Attachment: section 203 of the Food Allergen Labeling and Consumer Protection Act of 2003, P.L. 108-282
Section 203 of P.L. 108-282
FOOD LABELING; REQUIREMENT OF INFORMATION REGARDING ALLERGENIC SUBSTANCES.
(a) IN GENERAL- Section 403 of the Federal Food, Drug, and Cosmetic Act (21 U.S.C. 343) is amended by adding at the end the following:
`(w)(1) If it is not a raw agricultural commodity and it is, or it contains an ingredient that bears or contains, a major food allergen, unless either--
`(A) the word `Contains', followed by the name of the food source from which the major food allergen is derived, is printed immediately after or is adjacent to the list of ingredients (in a type size no smaller than the type size used in the list of ingredients) required under subsections (g) and (i); or
`(B) the common or usual name of the major food allergen in the list of ingredients required under subsections (g) and (i) is followed in parentheses by the name of the food source from which the major food allergen is derived, except that the name of the food source is not required when--
`(i) the common or usual name of the ingredient uses the name of the food source from which the major food allergen is derived; or
`(ii) the name of the food source from which the major food allergen is derived appears elsewhere in the ingredient list, unless the name of the food source that appears elsewhere in the ingredient list appears as part of the name of a food ingredient that is not a major food allergen under section 201(qq)(2)(A) or (B).
`(2) As used in this subsection, the term `name of the food source from which the major food allergen is derived' means the name described in section 201(qq)(1); provided that in the case of a tree nut, fish, or Crustacean shellfish, the term `name of the food source from which the major food allergen is derived' means the name of the specific type of nut or species of fish or Crustacean shellfish.
`(3) The information required under this subsection may appear in labeling in lieu of appearing on the label only if the Secretary finds that such other labeling is sufficient to protect the public health. A finding by the Secretary under this paragraph (including any change in an earlier finding under this paragraph) is effective upon publication in the Federal Register as a notice.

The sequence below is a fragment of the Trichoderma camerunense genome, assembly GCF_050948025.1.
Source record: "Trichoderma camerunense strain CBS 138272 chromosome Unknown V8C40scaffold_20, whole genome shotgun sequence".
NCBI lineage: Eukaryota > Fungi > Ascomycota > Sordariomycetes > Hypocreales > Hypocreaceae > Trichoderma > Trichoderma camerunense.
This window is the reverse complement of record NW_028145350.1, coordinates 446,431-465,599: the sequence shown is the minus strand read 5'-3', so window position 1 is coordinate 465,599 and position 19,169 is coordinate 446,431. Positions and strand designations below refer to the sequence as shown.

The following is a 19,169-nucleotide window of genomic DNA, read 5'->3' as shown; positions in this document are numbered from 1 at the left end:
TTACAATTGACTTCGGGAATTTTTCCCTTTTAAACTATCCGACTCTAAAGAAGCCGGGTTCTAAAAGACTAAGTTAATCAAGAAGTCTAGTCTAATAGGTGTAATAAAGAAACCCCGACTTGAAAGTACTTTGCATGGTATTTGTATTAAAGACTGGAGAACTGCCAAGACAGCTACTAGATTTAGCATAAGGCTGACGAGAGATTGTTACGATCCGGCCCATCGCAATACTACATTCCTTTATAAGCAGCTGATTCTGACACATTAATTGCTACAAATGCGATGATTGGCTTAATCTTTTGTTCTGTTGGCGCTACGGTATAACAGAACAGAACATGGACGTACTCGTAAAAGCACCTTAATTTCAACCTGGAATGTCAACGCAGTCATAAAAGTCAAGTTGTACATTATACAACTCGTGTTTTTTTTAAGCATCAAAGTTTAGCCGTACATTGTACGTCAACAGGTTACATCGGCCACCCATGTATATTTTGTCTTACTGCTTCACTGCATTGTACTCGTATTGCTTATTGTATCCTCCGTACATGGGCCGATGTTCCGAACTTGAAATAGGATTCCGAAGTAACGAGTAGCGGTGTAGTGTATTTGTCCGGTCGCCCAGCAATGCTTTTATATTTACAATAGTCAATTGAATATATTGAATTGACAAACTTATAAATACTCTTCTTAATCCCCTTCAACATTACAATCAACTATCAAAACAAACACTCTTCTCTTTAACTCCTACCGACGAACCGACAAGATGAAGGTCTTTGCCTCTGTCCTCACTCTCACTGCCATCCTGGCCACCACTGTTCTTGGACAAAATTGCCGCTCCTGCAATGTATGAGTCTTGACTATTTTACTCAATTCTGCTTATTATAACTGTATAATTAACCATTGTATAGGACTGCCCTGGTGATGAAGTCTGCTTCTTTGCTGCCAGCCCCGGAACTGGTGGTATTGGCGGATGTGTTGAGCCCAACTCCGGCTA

`(4) Notwithstanding subsection (g), (i), or (k), or any other law, a flavoring, coloring, or incidental additive that is, or that bears or contains, a major food allergen shall be subject to the labeling requirements of this subsection.
`(5) The Secretary may by regulation modify the requirements of subparagraph (A) or (B) of paragraph (1), or eliminate either the requirement of subparagraph (A) or the requirements of subparagraph (B) of paragraph (1), if the Secretary determines that the modification or elimination of the requirement of subparagraph (A) or the requirements of subparagraph (B) is necessary to protect the public health.
`(6)(A) Any person may petition the Secretary to exempt a food ingredient described in section 201(qq)(2) from the allergen labeling requirements of this subsection.
`(B) The Secretary shall approve or deny such petition within 180 days of receipt of the petition or the petition shall be deemed denied, unless an extension of time is mutually agreed upon by the Secretary and the petitioner.
`(C) The burden shall be on the petitioner to provide scientific evidence (including the analytical method used to produce the evidence) that demonstrates that such food ingredient, as derived by the method specified in the petition, does not cause an allergic response that poses a risk to human health.
`(D) A determination regarding a petition under this paragraph shall constitute final agency action.